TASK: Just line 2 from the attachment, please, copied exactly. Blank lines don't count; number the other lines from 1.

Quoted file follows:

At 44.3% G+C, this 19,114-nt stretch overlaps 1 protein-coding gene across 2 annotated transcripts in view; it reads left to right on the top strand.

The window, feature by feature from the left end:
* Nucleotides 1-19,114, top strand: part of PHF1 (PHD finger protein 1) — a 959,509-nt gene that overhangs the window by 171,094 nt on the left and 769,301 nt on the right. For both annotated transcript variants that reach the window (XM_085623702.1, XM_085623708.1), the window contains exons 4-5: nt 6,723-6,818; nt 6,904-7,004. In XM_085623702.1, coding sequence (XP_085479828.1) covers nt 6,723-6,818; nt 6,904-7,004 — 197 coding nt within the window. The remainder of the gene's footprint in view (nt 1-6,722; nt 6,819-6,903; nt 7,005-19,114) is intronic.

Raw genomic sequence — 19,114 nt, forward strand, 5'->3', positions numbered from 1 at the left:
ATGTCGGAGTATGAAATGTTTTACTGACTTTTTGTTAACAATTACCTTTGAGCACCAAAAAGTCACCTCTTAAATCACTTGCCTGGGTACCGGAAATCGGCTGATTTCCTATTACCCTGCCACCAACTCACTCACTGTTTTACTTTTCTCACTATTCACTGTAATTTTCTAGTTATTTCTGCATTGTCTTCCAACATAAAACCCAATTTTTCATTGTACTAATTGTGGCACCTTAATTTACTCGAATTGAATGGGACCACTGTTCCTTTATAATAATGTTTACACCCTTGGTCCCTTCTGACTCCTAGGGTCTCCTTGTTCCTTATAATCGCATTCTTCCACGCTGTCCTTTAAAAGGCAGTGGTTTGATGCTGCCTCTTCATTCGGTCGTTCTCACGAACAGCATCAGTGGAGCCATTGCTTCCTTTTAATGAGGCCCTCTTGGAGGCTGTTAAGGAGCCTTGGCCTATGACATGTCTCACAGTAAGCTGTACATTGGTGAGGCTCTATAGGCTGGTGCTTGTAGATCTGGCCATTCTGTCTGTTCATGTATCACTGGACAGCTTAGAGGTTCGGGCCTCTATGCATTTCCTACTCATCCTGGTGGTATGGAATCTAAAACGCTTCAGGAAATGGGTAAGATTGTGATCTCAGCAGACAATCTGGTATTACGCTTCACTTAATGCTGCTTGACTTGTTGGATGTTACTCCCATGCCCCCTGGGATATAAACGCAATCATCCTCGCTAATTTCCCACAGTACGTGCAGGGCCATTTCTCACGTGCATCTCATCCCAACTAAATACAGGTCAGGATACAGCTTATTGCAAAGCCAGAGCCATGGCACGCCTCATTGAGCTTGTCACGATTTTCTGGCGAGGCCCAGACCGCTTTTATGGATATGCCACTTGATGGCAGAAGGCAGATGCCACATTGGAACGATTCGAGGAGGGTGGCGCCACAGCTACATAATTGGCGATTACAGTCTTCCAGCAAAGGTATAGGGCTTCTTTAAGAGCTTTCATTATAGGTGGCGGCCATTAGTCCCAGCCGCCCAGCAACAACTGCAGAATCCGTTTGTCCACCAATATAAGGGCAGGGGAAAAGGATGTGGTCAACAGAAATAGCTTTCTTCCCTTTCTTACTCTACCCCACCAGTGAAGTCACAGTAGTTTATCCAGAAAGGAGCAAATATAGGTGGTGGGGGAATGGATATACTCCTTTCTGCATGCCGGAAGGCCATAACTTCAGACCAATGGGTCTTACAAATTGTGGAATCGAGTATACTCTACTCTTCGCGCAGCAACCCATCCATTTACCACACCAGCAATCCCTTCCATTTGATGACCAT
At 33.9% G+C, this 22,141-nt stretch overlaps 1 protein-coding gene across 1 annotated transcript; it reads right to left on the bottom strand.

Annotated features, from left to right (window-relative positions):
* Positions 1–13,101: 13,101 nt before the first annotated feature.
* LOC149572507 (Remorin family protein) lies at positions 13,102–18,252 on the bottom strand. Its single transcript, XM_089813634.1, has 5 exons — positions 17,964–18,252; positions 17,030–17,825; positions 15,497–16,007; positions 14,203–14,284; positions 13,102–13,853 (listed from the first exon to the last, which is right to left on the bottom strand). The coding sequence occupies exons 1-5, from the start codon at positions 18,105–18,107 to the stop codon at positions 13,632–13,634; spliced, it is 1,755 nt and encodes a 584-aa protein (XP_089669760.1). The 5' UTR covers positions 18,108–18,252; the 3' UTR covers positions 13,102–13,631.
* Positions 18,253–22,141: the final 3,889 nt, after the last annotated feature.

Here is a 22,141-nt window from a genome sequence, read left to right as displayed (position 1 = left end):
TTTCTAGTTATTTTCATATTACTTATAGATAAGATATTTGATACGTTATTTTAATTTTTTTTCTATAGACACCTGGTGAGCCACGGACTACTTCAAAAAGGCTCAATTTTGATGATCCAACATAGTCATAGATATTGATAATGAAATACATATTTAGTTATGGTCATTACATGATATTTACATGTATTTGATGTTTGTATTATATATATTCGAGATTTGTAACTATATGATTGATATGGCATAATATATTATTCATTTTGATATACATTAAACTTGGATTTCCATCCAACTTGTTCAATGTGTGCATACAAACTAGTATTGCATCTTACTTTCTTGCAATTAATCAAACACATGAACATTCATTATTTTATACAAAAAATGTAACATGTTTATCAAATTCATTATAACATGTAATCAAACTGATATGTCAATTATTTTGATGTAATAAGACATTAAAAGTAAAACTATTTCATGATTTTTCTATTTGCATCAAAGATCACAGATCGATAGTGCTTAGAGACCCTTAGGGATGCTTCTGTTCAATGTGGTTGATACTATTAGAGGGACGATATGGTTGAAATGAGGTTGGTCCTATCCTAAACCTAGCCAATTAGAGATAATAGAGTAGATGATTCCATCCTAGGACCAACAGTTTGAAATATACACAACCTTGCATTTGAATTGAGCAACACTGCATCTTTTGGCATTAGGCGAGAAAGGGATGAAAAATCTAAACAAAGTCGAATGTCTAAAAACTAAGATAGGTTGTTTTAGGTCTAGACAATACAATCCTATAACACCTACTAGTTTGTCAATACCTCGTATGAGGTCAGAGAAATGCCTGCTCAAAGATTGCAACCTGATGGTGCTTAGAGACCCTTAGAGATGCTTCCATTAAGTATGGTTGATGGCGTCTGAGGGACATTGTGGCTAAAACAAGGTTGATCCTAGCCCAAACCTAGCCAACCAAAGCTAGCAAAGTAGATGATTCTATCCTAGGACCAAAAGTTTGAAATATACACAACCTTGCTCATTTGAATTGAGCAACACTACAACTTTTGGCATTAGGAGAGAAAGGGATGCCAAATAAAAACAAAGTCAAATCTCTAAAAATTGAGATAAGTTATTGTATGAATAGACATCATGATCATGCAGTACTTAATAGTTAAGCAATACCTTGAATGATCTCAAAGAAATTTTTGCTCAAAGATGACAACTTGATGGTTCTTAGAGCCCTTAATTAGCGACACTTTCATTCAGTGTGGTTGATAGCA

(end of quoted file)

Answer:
The window, feature by feature from the left end: